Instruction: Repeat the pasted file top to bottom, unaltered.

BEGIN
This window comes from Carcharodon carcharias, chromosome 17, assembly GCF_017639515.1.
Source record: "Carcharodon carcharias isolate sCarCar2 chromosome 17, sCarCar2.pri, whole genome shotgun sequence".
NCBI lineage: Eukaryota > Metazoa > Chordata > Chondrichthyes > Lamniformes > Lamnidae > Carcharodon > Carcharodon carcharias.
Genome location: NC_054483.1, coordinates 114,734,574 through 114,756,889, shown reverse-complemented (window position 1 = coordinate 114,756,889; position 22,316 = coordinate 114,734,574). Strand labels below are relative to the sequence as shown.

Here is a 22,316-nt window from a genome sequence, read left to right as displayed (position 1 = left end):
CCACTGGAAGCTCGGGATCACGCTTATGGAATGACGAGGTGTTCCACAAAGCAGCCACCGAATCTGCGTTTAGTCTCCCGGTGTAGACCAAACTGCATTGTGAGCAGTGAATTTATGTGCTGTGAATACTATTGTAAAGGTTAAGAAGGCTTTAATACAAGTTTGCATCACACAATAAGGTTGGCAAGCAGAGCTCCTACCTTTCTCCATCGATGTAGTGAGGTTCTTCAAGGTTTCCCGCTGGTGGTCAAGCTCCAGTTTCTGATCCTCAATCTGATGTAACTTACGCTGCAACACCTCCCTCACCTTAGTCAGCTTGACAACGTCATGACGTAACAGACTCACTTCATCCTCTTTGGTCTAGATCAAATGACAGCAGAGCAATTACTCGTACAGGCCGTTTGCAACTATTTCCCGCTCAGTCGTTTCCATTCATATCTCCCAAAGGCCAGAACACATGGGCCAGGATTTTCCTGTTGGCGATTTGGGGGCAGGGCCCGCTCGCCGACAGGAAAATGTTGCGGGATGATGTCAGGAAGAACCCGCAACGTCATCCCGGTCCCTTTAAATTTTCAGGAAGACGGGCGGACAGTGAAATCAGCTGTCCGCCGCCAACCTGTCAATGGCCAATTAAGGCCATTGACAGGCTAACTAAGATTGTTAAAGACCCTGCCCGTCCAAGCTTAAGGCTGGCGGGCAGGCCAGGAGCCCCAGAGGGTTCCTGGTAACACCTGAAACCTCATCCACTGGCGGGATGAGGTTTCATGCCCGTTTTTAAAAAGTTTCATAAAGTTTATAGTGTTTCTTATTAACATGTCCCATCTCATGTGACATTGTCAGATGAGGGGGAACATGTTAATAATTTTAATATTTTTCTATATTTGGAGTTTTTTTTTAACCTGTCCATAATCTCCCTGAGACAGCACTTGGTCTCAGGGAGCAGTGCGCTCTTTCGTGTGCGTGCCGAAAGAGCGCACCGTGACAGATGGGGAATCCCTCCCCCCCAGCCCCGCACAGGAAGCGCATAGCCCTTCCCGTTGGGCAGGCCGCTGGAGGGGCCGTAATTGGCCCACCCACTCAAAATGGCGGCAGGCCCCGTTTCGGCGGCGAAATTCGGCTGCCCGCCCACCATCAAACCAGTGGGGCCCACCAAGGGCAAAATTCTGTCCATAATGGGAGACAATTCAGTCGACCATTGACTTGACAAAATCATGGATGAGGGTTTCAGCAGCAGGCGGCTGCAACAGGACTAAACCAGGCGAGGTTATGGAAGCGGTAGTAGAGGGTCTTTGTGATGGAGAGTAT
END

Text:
This window comes from Carcharodon carcharias, chromosome 17, assembly GCF_017639515.1.
Source record: "Carcharodon carcharias isolate sCarCar2 chromosome 17, sCarCar2.pri, whole genome shotgun sequence".
NCBI lineage: Eukaryota > Metazoa > Chordata > Chondrichthyes > Lamniformes > Lamnidae > Carcharodon > Carcharodon carcharias.
Genome location: NC_054483.1, coordinates 114,734,574 through 114,756,889, shown reverse-complemented (window position 1 = coordinate 114,756,889; position 22,316 = coordinate 114,734,574). Strand labels below are relative to the sequence as shown.

Here is a 22,316-nt window from a genome sequence, read left to right as displayed (position 1 = left end):
CCACTGGAAGCTCGGGATCACGCTTATGGAATGACGAGGTGTTCCACAAAGCAGCCACCGAATCTGCGTTTAGTCTCCCGGTGTAGACCAAACTGCATTGTGAGCAGTGAATTTATGTGCTGTGAATACTATTGTAAAGGTTAAGAAGGCTTTAATACAAGTTTGCATCACACAATAAGGTTGGCAAGCAGAGCTCCTACCTTTCTCCATCGATGTAGTGAGGTTCTTCAAGGTTTCCCGCTGGTGGTCAAGCTCCAGTTTCTGATCCTCAATCTGATGTAACTTACGCTGCAACACCTCCCTCACCTTAGTCAGCTTGACAACGTCATGACGTAACAGACTCACTTCATCCTCTTTGGTCTAGATCAAATGACAGCAGAGCAATTACTCGTACAGGCCGTTTGCAACTATTTCCCGCTCAGTCGTTTCCATTCATATCTCCCAAAGGCCAGAACACATGGGCCAGGATTTTCCTGTTGGCGATTTGGGGGCAGGGCCCGCTCGCCGACAGGAAAATGTTGCGGGATGATGTCAGGAAGAACCCGCAACGTCATCCCGGTCCCTTTAAATTTTCAGGAAGACGGGCGGACAGTGAAATCAGCTGTCCGCCGCCAACCTGTCAATGGCCAATTAAGGCCATTGACAGGCTAACTAAGATTGTTAAAGACCCTGCCCGTCCAAGCTTAAGGCTGGCGGGCAGGCCAGGAGCCCCAGAGGGTTCCTGGTAACACCTGAAACCTCATCCACTGGCGGGATGAGGTTTCATGCCCGTTTTTAAAAAGTTTCATAAAGTTTATAGTGTTTCTTATTAACATGTCCCATCTCATGTGACATTGTCAGATGAGGGGGAACATGTTAATAATTTTAATATTTTTCTATATTTGGAGTTTTTTTTTAACCTGTCCATAATCTCCCTGAGACAGCACTTGGTCTCAGGGAGCAGTGCGCTCTTTCGTGTGCGTGCCGAAAGAGCGCACCGTGACAGATGGGGAATCCCTCCCCCCCAGCCCCGCACAGGAAGCGCATAGCCCTTCCCGTTGGGCAGGCCGCTGGAGGGGCCGTAATTGGCCCACCCACTCAAAATGGCGGCAGGCCCCGTTTCGGCGGCGAAATTCGGCTGCCCGCCCACCATCAAACCAGTGGGGCCCACCAAGGGCAAAATTCTGTCCATAATGGGAGACAATTCAGTCGACCATTGACTTGACAAAATCATGGATGAGGGTTTCAGCAGCAGGCGGCTGCAACAGGACTAAACCAGGCGAGGTTATGGAAGCGGTAGTAGAGGGTCTTTGTGATGGAGAGTAT